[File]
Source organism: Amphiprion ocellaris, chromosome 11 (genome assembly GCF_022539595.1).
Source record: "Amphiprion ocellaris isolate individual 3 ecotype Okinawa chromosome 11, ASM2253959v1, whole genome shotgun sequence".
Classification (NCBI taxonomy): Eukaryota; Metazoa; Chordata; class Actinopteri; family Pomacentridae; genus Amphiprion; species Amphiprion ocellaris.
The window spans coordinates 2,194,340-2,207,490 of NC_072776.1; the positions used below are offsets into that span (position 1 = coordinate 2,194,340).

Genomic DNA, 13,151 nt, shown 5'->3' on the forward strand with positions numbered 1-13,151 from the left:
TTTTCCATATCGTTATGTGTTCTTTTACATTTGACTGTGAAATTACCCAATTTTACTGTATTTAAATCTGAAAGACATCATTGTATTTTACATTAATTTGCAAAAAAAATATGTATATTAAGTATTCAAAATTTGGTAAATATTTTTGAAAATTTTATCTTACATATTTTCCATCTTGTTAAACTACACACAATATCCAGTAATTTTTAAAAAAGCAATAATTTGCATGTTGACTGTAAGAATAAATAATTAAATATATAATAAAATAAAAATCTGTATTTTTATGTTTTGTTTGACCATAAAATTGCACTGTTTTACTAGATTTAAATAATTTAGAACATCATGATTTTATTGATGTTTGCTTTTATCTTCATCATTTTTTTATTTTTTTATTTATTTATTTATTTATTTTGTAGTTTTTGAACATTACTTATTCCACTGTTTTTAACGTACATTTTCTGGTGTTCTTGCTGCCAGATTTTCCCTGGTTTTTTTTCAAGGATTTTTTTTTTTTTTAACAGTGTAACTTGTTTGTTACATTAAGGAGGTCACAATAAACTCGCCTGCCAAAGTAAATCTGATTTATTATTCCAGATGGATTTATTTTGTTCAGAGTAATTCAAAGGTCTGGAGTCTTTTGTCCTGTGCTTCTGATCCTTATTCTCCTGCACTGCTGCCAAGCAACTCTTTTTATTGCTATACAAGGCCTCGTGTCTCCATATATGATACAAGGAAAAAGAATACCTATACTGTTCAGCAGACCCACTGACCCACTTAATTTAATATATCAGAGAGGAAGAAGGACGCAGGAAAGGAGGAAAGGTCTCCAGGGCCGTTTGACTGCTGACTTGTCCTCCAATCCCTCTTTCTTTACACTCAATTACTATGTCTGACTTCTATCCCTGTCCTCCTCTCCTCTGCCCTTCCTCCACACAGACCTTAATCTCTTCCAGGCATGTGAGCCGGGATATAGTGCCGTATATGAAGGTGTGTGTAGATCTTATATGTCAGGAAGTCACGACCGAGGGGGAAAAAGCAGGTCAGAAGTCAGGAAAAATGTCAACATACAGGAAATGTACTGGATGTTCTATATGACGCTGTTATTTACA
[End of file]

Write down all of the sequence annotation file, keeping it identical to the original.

Source organism: Amphiprion ocellaris, chromosome 11 (genome assembly GCF_022539595.1).
Source record: "Amphiprion ocellaris isolate individual 3 ecotype Okinawa chromosome 11, ASM2253959v1, whole genome shotgun sequence".
Classification (NCBI taxonomy): Eukaryota; Metazoa; Chordata; class Actinopteri; family Pomacentridae; genus Amphiprion; species Amphiprion ocellaris.
The window spans coordinates 2,194,340-2,207,490 of NC_072776.1; the positions used below are offsets into that span (position 1 = coordinate 2,194,340).

Genomic DNA, 13,151 nt, shown 5'->3' on the forward strand with positions numbered 1-13,151 from the left:
TTTTCCATATCGTTATGTGTTCTTTTACATTTGACTGTGAAATTACCCAATTTTACTGTATTTAAATCTGAAAGACATCATTGTATTTTACATTAATTTGCAAAAAAAATATGTATATTAAGTATTCAAAATTTGGTAAATATTTTTGAAAATTTTATCTTACATATTTTCCATCTTGTTAAACTACACACAATATCCAGTAATTTTTAAAAAAGCAATAATTTGCATGTTGACTGTAAGAATAAATAATTAAATATATAATAAAATAAAAATCTGTATTTTTATGTTTTGTTTGACCATAAAATTGCACTGTTTTACTAGATTTAAATAATTTAGAACATCATGATTTTATTGATGTTTGCTTTTATCTTCATCATTTTTTTATTTTTTTATTTATTTATTTATTTATTTTGTAGTTTTTGAACATTACTTATTCCACTGTTTTTAACGTACATTTTCTGGTGTTCTTGCTGCCAGATTTTCCCTGGTTTTTTTTCAAGGATTTTTTTTTTTTTTAACAGTGTAACTTGTTTGTTACATTAAGGAGGTCACAATAAACTCGCCTGCCAAAGTAAATCTGATTTATTATTCCAGATGGATTTATTTTGTTCAGAGTAATTCAAAGGTCTGGAGTCTTTTGTCCTGTGCTTCTGATCCTTATTCTCCTGCACTGCTGCCAAGCAACTCTTTTTATTGCTATACAAGGCCTCGTGTCTCCATATATGATACAAGGAAAAAGAATACCTATACTGTTCAGCAGACCCACTGACCCACTTAATTTAATATATCAGAGAGGAAGAAGGACGCAGGAAAGGAGGAAAGGTCTCCAGGGCCGTTTGACTGCTGACTTGTCCTCCAATCCCTCTTTCTTTACACTCAATTACTATGTCTGACTTCTATCCCTGTCCTCCTCTCCTCTGCCCTTCCTCCACACAGACCTTAATCTCTTCCAGGCATGTGAGCCGGGATATAGTGCCGTATATGAAGGTGTGTGTAGATCTTATATGTCAGGAAGTCACGACCGAGGGGGAAAAAGCAGGTCAGAAGTCAGGAAAAATGTCAACATACAGGAAATGTACTGGATGTTCTATATGACGCTGTTATTTACA